The benefits of curcumin on our mental state cannot be understated. Aside from its potential use in the management of Alzheimer’s disease, curcumin offer several other neurological benefits. For instance, studies have shown that it has great potential as a natural antidepressant. By stimulating the release of the neurotransmitters serotonin and dopamine, it is able to alleviate depressive symptoms. A study that compared its efficacy to that of renown selective serotonin reuptake inhibitor, Prozac, showed that patients who used both curcumin and Prozac as combined therapy had a greater outcome than those who used Prozac alone.

Aside from reducing depression, curcumin also reduces anxiety especially in women with premenstrual syndrome. Although there are few studies conducted to confirm its benefits as a stress reliever, it is stipulated that it reduces stress by normalizing cortisol balance.

Bottom Line: If you are already working out or an athlete, keep doing what you are doing. You might want to add in some interval training which is just another way to ramp up the heart rate. Just know that what is good for your heart is good for your brain.

Everyone needs to understand this is key because it is easy to get caught up in the all or nothing mentality. It is important to start where you are otherwise you are likely to get to sore or injured. It is better to start light and micro progress so you are always moving forward. Even as an experienced athlete, when you add a new program start small and add at a slow rate. You may be in shape but new workouts use muscles in different ways.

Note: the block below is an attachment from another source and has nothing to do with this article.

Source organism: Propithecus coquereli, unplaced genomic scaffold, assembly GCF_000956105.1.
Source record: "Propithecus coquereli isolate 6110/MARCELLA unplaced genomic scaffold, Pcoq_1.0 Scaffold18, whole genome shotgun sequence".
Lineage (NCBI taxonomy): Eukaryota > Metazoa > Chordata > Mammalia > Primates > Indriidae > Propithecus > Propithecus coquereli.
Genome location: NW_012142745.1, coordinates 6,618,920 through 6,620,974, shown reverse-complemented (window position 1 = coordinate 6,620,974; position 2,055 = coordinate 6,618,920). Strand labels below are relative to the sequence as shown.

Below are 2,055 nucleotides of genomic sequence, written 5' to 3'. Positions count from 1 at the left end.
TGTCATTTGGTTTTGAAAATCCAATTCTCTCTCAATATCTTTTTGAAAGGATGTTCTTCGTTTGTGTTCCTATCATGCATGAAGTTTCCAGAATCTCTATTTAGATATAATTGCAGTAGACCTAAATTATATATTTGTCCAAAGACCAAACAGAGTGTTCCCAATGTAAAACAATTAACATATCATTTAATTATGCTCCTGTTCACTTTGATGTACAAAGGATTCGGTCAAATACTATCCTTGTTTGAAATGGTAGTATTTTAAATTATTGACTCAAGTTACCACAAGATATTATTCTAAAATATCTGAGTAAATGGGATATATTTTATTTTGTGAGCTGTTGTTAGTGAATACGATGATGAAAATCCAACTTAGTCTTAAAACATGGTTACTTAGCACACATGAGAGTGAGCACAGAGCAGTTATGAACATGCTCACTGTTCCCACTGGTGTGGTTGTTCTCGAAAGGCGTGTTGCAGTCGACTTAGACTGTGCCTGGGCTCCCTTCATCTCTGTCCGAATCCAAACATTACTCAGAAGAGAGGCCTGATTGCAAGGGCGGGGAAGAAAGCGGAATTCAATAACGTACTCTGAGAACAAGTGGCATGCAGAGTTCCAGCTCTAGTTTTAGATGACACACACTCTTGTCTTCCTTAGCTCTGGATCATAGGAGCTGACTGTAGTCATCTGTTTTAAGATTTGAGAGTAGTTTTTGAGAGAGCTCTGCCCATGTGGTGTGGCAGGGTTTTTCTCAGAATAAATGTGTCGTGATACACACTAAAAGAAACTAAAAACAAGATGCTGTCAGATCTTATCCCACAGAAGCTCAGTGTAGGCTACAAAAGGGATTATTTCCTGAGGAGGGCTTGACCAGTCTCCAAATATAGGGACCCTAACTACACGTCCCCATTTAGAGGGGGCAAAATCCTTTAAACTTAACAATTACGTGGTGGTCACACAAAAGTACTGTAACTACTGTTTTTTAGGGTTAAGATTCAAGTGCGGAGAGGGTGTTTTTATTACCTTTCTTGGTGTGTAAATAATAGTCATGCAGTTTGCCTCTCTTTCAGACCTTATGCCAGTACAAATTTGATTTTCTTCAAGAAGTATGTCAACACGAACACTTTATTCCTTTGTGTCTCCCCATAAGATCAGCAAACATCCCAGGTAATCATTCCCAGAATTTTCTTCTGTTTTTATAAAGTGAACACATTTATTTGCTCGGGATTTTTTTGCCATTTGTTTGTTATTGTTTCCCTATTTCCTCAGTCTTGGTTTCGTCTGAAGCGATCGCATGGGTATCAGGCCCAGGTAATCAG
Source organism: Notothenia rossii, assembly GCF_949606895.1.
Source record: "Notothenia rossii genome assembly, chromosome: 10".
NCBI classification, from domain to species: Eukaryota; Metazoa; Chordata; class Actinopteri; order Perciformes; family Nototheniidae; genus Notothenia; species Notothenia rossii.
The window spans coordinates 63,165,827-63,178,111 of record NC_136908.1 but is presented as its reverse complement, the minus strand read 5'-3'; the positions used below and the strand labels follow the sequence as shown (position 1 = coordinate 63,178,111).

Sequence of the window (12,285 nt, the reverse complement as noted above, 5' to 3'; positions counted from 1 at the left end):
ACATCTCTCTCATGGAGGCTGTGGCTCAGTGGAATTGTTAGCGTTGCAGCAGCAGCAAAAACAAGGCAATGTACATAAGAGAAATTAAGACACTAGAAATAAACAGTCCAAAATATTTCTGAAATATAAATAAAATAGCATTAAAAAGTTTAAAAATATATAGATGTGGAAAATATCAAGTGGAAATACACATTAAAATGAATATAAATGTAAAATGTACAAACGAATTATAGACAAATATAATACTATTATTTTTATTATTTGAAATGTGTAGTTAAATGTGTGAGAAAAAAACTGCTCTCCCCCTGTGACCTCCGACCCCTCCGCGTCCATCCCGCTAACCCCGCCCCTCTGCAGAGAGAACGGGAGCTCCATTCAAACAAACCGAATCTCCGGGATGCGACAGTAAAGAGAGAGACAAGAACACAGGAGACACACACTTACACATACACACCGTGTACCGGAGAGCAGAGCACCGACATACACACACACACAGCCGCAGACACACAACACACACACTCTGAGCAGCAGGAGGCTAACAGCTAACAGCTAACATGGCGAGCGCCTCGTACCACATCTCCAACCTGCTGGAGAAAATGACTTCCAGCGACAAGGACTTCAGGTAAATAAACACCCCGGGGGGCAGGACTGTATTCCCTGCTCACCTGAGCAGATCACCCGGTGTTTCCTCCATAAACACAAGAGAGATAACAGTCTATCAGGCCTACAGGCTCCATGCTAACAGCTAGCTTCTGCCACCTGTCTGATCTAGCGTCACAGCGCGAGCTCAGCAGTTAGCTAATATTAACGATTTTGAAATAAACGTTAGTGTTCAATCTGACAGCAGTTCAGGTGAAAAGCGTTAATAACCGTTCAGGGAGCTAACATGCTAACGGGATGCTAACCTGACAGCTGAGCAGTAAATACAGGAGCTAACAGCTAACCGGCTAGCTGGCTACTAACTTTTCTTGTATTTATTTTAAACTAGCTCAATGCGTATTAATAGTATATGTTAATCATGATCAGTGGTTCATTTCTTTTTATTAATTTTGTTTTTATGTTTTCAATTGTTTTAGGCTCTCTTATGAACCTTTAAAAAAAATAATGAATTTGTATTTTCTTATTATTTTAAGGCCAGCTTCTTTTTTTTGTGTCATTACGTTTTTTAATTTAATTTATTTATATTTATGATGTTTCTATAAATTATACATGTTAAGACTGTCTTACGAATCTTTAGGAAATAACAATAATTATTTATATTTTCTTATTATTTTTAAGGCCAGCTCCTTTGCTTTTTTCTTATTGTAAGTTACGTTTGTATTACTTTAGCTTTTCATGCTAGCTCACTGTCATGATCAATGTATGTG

So now you should decide what exercise you are going to do if you are just starting? Have you decided what you are adding if you already work out or you are an athlete? Have you scheduled your workout time into your phone? Have you chosen the day you are starting? Is it tomorrow? Your brain will be so happy you did.

Turmeric has numerous other benefits such as the alleviation of allergy symptoms, the reduction of pain associated with arthritis and even chemo-preventative benefits. These have popularized its use worldwide. It is therefore recommended that you add a little bit of it as part of your diet or even get supplements. It is important that you consult your physician before you can make any changes to your treatment regimen, if you are on any medications.

Need more?

Well, if you’re a student, athlete, mom, business professional, and senior who wants to optimize your brain health at any age with exercise, check out this quick video.  You’ll love it!
References:
  • Cooper, J. (2012, November 21). 25 Reasons Why Turmeric Can Heal You. Retrieved from https://www.mindbodygreen.com/0-6873/25-Reasons-Why-Turmeric-Can-Heal-You.html
  • Hewlings, S., & Kalman, D. (2017). Curcumin: A Review of Its’ Effects on Human Health. Foods, 6(10), 92. doi:10.3390/foods6100092
  • Turmeric | Curcumin | Uses, Safety, Doses, and an anti-inflammatory agent. (2018, April 19). Retrieved from https://www.drweil.com/vitamins-supplements-herbs/herbs/turmeric/
  • Wongcharoen, W., & Phrommintikul, A. (2009). The protective role of curcumin in cardiovascular diseases. International Journal of Cardiology, 133(2), 145-151. doi: 10.1016/j.ijcard.2009.01.073